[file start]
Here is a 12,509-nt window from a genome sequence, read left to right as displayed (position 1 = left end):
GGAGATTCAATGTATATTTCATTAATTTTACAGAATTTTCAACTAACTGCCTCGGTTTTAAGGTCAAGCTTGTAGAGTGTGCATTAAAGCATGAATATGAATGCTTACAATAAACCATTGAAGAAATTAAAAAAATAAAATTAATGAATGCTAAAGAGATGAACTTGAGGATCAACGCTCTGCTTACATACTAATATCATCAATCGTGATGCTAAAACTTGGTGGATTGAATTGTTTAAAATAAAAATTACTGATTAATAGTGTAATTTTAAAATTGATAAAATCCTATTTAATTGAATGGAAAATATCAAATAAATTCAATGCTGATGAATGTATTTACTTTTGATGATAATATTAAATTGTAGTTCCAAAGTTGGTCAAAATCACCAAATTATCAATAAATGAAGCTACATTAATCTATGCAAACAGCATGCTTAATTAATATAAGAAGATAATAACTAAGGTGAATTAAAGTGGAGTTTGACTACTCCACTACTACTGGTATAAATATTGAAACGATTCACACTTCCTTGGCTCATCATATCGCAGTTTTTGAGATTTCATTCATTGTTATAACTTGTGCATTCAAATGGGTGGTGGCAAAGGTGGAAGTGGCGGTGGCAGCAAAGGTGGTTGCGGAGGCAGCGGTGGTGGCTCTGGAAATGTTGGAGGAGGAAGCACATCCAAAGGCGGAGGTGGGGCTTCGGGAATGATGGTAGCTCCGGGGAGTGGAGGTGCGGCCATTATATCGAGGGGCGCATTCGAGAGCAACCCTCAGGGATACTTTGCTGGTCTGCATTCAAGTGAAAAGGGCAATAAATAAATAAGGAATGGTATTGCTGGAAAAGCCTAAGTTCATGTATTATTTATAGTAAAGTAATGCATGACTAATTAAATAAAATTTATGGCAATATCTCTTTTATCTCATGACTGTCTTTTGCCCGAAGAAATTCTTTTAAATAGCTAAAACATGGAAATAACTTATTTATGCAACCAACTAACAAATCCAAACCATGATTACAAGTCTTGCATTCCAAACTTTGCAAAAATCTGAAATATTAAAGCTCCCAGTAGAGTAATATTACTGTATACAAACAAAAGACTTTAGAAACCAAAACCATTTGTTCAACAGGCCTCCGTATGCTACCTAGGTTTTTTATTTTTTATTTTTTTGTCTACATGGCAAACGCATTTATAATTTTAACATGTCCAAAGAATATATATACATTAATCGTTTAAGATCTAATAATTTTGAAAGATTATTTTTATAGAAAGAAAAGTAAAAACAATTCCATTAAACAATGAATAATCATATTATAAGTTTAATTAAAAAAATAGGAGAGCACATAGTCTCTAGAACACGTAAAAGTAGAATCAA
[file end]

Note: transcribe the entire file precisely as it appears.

Here is a 12,509-nt window from a genome sequence, read left to right as displayed (position 1 = left end):
GGAGATTCAATGTATATTTCATTAATTTTACAGAATTTTCAACTAACTGCCTCGGTTTTAAGGTCAAGCTTGTAGAGTGTGCATTAAAGCATGAATATGAATGCTTACAATAAACCATTGAAGAAATTAAAAAAATAAAATTAATGAATGCTAAAGAGATGAACTTGAGGATCAACGCTCTGCTTACATACTAATATCATCAATCGTGATGCTAAAACTTGGTGGATTGAATTGTTTAAAATAAAAATTACTGATTAATAGTGTAATTTTAAAATTGATAAAATCCTATTTAATTGAATGGAAAATATCAAATAAATTCAATGCTGATGAATGTATTTACTTTTGATGATAATATTAAATTGTAGTTCCAAAGTTGGTCAAAATCACCAAATTATCAATAAATGAAGCTACATTAATCTATGCAAACAGCATGCTTAATTAATATAAGAAGATAATAACTAAGGTGAATTAAAGTGGAGTTTGACTACTCCACTACTACTGGTATAAATATTGAAACGATTCACACTTCCTTGGCTCATCATATCGCAGTTTTTGAGATTTCATTCATTGTTATAACTTGTGCATTCAAATGGGTGGTGGCAAAGGTGGAAGTGGCGGTGGCAGCAAAGGTGGTTGCGGAGGCAGCGGTGGTGGCTCTGGAAATGTTGGAGGAGGAAGCACATCCAAAGGCGGAGGTGGGGCTTCGGGAATGATGGTAGCTCCGGGGAGTGGAGGTGCGGCCATTATATCGAGGGGCGCATTCGAGAGCAACCCTCAGGGATACTTTGCTGGTCTGCATTCAAGTGAAAAGGGCAATAAATAAATAAGGAATGGTATTGCTGGAAAAGCCTAAGTTCATGTATTATTTATAGTAAAGTAATGCATGACTAATTAAATAAAATTTATGGCAATATCTCTTTTATCTCATGACTGTCTTTTGCCCGAAGAAATTCTTTTAAATAGCTAAAACATGGAAATAACTTATTTATGCAACCAACTAACAAATCCAAACCATGATTACAAGTCTTGCATTCCAAACTTTGCAAAAATCTGAAATATTAAAGCTCCCAGTAGAGTAATATTACTGTATACAAACAAAAGACTTTAGAAACCAAAACCATTTGTTCAACAGGCCTCCGTATGCTACCTAGGTTTTTTATTTTTTATTTTTTTGTCTACATGGCAAACGCATTTATAATTTTAACATGTCCAAAGAATATATATACATTAATCGTTTAAGATCTAATAATTTTGAAAGATTATTTTTATAGAAAGAAAAGTAAAAACAATTCCATTAAACAATGAATAATCATATTATAAGTTTAATTAAAAAAATAGGAGAGCACATAGTCTCTAGAACACGTAAAAGTAGAATCAA